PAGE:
Published on Wednesday, 23 May 2012 16:15
The parent company of the Chicago Sun-Times, Wrapports, LLC, today announced
its purchase of the alternative weekly newspaper, the Chicago Reader. Wrapports also acquires the Chicago Reader's web-properties, ChicagoReader.com
. Terms of the transaction, which closed late yesterday, have not been disclosed, although the purchase price is said to be just under $3 million.
News of the impending sale was first reported by Crain's Chicago Business' Lynne Marek, back on May 9th
. This was preceded by a report from Marek two months earlier
that the Chicago Reader is being shopped around by an agency hired by its owner. Among the organizations that was reportedly approached at that time was Wrapports, LLC.
In August 2009, the bankruptcy court allowed Creative Loafing's chief creditor, Atalaya Capital Management to take over the company and its properties, but the New York-based private equity firm had no desire to be a long-term publishing company. Since taking over, Atalaya has been slowly selling off properties and cutting expenses. Now that Wrappoorts, LLC has purchased the Chicago Reader, Atalay's Creative Loafing only has alternative weekly newspapers left in Atlanta and Washington, DC, down from the five weeklies it was publishing before Atalaya first took over.
Brad Bulkley, President of the Dallas-based Bulkley Capital, L.P., represented Atalaya and Creative Loafing for this transaction. In today's announcement, Bulkley said: "We are pleased to have been able to place this highly-regarded Chicago institution into such capable hands. The Reader has, for many years, been one of the most recognized and respected brands within the alternative weekly space. As a Chicago native, it was important to me that we found an owner able to preserve and grow that franchise. Fortunately, Atalaya gave us the flexibility to identify the ideal successor."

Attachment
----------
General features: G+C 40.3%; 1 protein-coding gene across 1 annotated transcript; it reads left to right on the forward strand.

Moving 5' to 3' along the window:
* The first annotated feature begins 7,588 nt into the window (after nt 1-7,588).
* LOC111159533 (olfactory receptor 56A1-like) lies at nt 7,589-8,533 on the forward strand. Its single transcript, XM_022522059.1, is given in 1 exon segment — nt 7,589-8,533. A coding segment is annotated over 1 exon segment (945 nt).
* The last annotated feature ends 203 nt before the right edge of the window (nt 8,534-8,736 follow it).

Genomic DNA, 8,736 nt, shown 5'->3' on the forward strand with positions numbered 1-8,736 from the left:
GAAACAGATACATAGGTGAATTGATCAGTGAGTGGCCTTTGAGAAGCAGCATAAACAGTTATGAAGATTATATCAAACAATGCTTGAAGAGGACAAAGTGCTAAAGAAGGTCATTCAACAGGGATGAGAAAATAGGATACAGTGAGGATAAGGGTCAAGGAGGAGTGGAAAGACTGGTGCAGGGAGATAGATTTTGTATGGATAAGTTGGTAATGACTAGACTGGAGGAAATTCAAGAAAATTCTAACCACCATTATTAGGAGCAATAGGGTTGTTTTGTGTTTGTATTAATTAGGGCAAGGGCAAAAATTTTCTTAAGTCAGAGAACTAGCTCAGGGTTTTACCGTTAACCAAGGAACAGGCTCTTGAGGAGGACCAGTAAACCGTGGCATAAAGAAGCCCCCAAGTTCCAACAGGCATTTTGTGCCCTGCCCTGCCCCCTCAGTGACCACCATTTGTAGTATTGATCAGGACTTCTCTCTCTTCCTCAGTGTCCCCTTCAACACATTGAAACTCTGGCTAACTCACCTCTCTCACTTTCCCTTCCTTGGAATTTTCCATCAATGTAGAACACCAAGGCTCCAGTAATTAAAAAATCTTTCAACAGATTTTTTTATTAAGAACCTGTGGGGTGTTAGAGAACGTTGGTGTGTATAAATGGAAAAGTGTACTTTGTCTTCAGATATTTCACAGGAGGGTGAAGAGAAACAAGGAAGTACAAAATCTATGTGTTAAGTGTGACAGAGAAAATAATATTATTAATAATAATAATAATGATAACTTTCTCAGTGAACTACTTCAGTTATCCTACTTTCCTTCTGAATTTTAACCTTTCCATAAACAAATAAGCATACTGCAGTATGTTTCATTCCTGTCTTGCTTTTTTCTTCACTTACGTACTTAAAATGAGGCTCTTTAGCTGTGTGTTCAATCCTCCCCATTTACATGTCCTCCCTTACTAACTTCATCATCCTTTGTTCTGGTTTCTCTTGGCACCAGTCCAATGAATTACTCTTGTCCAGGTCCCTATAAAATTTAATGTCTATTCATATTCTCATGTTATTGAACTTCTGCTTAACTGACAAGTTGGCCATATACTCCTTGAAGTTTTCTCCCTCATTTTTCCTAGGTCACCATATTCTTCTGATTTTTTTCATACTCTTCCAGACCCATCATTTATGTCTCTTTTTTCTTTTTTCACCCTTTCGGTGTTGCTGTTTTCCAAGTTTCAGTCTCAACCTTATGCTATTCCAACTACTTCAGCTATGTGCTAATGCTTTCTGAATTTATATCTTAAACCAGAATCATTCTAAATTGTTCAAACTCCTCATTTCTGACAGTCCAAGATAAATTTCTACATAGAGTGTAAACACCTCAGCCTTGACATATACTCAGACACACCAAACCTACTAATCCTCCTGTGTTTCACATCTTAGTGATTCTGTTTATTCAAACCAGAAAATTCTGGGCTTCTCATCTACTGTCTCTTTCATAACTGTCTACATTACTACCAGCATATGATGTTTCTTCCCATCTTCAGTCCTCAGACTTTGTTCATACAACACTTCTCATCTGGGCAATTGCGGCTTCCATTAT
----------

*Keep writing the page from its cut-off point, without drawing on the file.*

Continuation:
Timothy Knight, CEO of Wrapports, LLC, said today: "The Chicago Reader has one of the most distinctive voices in the Chicago news community, and it has cultivated a dynamic and loyal audience. The Reader has demonstrated positive momentum in the last few years, expanding its readership to include new generations of Chicagoans, and the company has strong growth potential."
While it was not mentioned in the official announcement, Chicago Reader Publisher Alison Draper will be stepping down from her position by the end of next month. There has been no replacement named. Chicago Reader Editor Mara Shalhoup will be remaining in her role for the foreseeable future. For now, she will be reporting to Jim Kirk, Sun-Times Media's new Editor in Chief. The Reader reportedly has 47 employees. While most will be retaining their jobs, it is not yet known if some of those jobs will be soon merged with other similar Sun-Times jobs and if the Reader employees will be moved into the Sun-Times building.
For Sun-Times Media, the addition of the Chicago Reader gives the company more coverage to downtown arts, entertainment, and culture, as well as a way to connect with a younger reader. More than that, it gives them a better way to compete against the Chicago Tribune-owned RedEye and steal away some of RedEye's advertising dollars. For the Reader, having the added muscle of the Sun-Times behind them, gives them the abilities and resources to better compete, both in print and digitally, against RedEye and Time Out Chicago. In a twist, Time Out Chicago majority owner Joe Mansueto is one of the many investors in Wrapports, LLC. Mansuetto was supposedly looking at making his own independent offer for the Chicago Reader, with the purpose of merging it into Time Out Chicago and eliminating its chief rival.
The Chicago Reader, founded in 1971, is one of the largest and most successful alternative weeklies in the country. It is Chicago's largest free weekly newspaper, with a cumulative readership of 612,000 in print and online.